Bottled water brands continue to line the aisles of supermarkets, and water filters have gone mainstream.
All of which begs the question which we’ll be investigating in depth in this article — is it safe to drink tap water?
In This Guide
Is it safe to drink tap water in the US?
So, is drinking tap water safe? To put it short and sweet, the answer is a big fat YES - for the most part.
In 1974, Congress enacted the Safe Drinking Water Act ensuring the quality of public water systems in the United States. Passing this legislation paved the way for the Environmental Protection Agency.
Environmental Protection Agency Guidelines
The Environmental Protection Agency (EPA) is the United States government agency dedicated to protecting human health and environmental health, with a large focus on drinking water standards.
Furthermore, the EPA is responsible for providing information to consumers about the public water systems in their area, including the water source, contaminant levels, and potential health risks.
There are two sectors of Drinking Water Regulations, plus a report to keep an eye out for:
NATIONAL PRIMARY DRINKING WATER REGULATIONS
The National Primary Drinking Water Regulations (NPDWRs) are the legally enforceable health standards for water suppliers. These determine the legal limits of contaminants from industrial chemicals, bacteria and parasites, fertilizers, and other potentially harmful sources in drinking water.
NATIONAL SECONDARY DRINKING WATER REGULATIONS
National Secondary Drinking Water Regulations (NSDWRs) are non-enforceable guidelines for contaminants that may cause cosmetic effects or alter the taste, odor, or color of drinking water. Water systems are not required to comply with NSDWRs, but some states adopt them as enforceable standards.
CONSUMER CONFIDENCE REPORT
If you are part of the majority that’s on the grid – the EPA grid, that is – you should receive an annual water quality report from your local water supplier or Environmental Working Group every year by July 1. This report, called the Consumer Confidence Report, tells you where your water comes from and what’s in it. You can also always search for the records online via EPA’s website.
Who is At Risk of Contaminated Water?
Still, there are some caveats to bear in mind, and factors to consider when determining the safety of your home’s tap water.
While tap water is generally safe in the United States, there are a couple specific cases in which the EPA recommends testing your water:
IF YOU LIVE OFF THE GRID
Homes in rural areas tend to have private wells, which are not part of a community water system and therefore are not regulated by the EPA.
This puts these areas at a higher risk of the water supply containing physical, biological, and other contaminants. You should test your water at least once a year to ensure your water source adheres to safety standards.
YOU LIVE IN A PRE-1986 HOME
If your residence was built before 1986, it’s a smart move to conduct your own water quality test and not rely on the one your water supplier provides. That year, Congress banned the implementation of lead pipes as lead, like other heavy metals, was found to cause adverse health effects known as lead poisoning. While the protocol for plumbing has switched to safer alternatives like copper, galvanized steel, and PVC, some older homes still have lead pipes.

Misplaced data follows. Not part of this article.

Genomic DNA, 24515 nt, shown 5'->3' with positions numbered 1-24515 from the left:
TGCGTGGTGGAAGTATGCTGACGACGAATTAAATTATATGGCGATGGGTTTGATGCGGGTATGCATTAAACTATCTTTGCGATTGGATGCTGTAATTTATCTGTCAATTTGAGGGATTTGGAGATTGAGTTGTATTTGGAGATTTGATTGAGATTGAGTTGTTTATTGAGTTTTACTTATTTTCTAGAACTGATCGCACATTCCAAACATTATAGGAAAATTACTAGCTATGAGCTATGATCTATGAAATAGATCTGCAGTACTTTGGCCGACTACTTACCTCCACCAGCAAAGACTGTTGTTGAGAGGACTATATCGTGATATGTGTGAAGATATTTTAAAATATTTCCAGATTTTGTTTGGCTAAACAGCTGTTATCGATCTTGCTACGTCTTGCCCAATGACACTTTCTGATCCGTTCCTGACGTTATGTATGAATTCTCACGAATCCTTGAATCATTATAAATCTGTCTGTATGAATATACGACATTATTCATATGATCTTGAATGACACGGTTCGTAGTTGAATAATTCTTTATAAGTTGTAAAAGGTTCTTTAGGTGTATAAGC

LISTEN TO YOUR LOCAL HEALTH OFFICIALS
Even if you’re not among the certain groups that are at risk of contaminants, it’s crucial to keep an eye out for water advisories from your local health authorities.
Something as simple as a water line breakage or malfunction at the water treatment plant can lead to temporary contamination.
Health Risks of Drinking Contaminated Tap Water
Anyone who has endured food poisoning can attest that it is Not. Fun. Consuming water that’s been contaminated with harmful bacteria can cause a slew of gastrointestinal symptoms like diarrhea, vomiting, fever, and even kidney failure.
Furthermore, contaminants like pesticides, pharmaceuticals, and other chemicals like toxins from metals can play a role in anything from skin discoloration to organ damage and cancer.
How to Test Drinking Water Quality
While you might occasionally be able to detect contaminants in the form of a metallic taste or even tiny visible particles, it’s impossible to diagnose your water accurately without a test kit.
There are a few different methods at your disposal for testing your water quality: You can purchase an at-home water testing kit, or ask your water supplier to provide you with one. However, the EPA recommends using a certified lab for the most accurate results.
Benefits of Drinking Tap Water
Given that your city water has been determined safe, there are some real benefits to be reaped by taking advantage of your home’s drinkable water coming straight from the tap.
You might be surprised to find out that not only does tap water often meet or exceed the quality of bottled water, but it also contains mineral content essential to our health. For example, a 2013 study found that a quart of tap water contains about 1 percent of your daily required copper, calcium, magnesium, and sodium.